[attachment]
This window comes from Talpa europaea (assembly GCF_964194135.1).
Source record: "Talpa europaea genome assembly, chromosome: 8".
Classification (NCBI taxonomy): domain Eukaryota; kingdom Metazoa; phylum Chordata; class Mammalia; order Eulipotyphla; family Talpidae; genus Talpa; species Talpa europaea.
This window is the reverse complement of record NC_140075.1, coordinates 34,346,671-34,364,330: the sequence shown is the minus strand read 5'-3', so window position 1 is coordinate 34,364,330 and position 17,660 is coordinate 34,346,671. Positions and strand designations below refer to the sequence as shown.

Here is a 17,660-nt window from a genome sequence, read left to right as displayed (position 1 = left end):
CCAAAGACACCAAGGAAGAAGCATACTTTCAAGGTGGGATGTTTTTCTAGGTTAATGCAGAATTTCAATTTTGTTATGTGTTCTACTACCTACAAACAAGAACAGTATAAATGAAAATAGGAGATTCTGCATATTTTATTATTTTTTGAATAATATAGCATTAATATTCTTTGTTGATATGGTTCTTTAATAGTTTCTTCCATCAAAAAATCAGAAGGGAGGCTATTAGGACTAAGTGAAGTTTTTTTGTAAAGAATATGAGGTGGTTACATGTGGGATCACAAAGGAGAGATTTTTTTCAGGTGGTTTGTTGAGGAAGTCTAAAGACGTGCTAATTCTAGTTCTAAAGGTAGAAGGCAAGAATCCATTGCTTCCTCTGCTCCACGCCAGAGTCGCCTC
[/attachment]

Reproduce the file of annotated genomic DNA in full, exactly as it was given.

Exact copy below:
This window comes from Talpa europaea (assembly GCF_964194135.1).
Source record: "Talpa europaea genome assembly, chromosome: 8".
Classification (NCBI taxonomy): domain Eukaryota; kingdom Metazoa; phylum Chordata; class Mammalia; order Eulipotyphla; family Talpidae; genus Talpa; species Talpa europaea.
This window is the reverse complement of record NC_140075.1, coordinates 34,346,671-34,364,330: the sequence shown is the minus strand read 5'-3', so window position 1 is coordinate 34,364,330 and position 17,660 is coordinate 34,346,671. Positions and strand designations below refer to the sequence as shown.

Here is a 17,660-nt window from a genome sequence, read left to right as displayed (position 1 = left end):
CCAAAGACACCAAGGAAGAAGCATACTTTCAAGGTGGGATGTTTTTCTAGGTTAATGCAGAATTTCAATTTTGTTATGTGTTCTACTACCTACAAACAAGAACAGTATAAATGAAAATAGGAGATTCTGCATATTTTATTATTTTTTGAATAATATAGCATTAATATTCTTTGTTGATATGGTTCTTTAATAGTTTCTTCCATCAAAAAATCAGAAGGGAGGCTATTAGGACTAAGTGAAGTTTTTTTGTAAAGAATATGAGGTGGTTACATGTGGGATCACAAAGGAGAGATTTTTTTCAGGTGGTTTGTTGAGGAAGTCTAAAGACGTGCTAATTCTAGTTCTAAAGGTAGAAGGCAAGAATCCATTGCTTCCTCTGCTCCACGCCAGAGTCGCCTC